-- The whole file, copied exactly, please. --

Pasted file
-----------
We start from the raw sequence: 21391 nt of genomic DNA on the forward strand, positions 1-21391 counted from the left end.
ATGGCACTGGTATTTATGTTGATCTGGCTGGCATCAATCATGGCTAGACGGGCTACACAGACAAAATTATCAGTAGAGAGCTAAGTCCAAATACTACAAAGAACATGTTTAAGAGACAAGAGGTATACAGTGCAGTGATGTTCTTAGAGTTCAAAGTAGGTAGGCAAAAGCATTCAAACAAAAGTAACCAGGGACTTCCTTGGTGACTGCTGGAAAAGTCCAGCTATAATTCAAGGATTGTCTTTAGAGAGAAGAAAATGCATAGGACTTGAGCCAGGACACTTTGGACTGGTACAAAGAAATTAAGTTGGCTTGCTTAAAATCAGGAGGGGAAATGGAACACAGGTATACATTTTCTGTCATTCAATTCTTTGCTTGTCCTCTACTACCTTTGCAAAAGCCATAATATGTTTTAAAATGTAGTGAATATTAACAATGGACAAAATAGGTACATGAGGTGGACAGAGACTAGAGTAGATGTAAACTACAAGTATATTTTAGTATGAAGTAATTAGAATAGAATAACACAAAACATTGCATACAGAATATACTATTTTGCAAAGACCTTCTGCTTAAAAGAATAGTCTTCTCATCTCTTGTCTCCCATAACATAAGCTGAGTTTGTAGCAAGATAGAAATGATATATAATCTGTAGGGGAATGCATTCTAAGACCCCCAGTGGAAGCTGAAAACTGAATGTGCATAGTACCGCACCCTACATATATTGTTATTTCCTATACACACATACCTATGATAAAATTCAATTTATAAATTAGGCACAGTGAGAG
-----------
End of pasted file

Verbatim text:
We start from the raw sequence: 21391 nt of genomic DNA on the forward strand, positions 1-21391 counted from the left end.
ATGGCACTGGTATTTATGTTGATCTGGCTGGCATCAATCATGGCTAGACGGGCTACACAGACAAAATTATCAGTAGAGAGCTAAGTCCAAATACTACAAAGAACATGTTTAAGAGACAAGAGGTATACAGTGCAGTGATGTTCTTAGAGTTCAAAGTAGGTAGGCAAAAGCATTCAAACAAAAGTAACCAGGGACTTCCTTGGTGACTGCTGGAAAAGTCCAGCTATAATTCAAGGATTGTCTTTAGAGAGAAGAAAATGCATAGGACTTGAGCCAGGACACTTTGGACTGGTACAAAGAAATTAAGTTGGCTTGCTTAAAATCAGGAGGGGAAATGGAACACAGGTATACATTTTCTGTCATTCAATTCTTTGCTTGTCCTCTACTACCTTTGCAAAAGCCATAATATGTTTTAAAATGTAGTGAATATTAACAATGGACAAAATAGGTACATGAGGTGGACAGAGACTAGAGTAGATGTAAACTACAAGTATATTTTAGTATGAAGTAATTAGAATAGAATAACACAAAACATTGCATACAGAATATACTATTTTGCAAAGACCTTCTGCTTAAAAGAATAGTCTTCTCATCTCTTGTCTCCCATAACATAAGCTGAGTTTGTAGCAAGATAGAAATGATATATAATCTGTAGGGGAATGCATTCTAAGACCCCCAGTGGAAGCTGAAAACTGAATGTGCATAGTACCGCACCCTACATATATTGTTATTTCCTATACACACATACCTATGATAAAATTCAATTTATAAATTAGGCACAGTGAGAG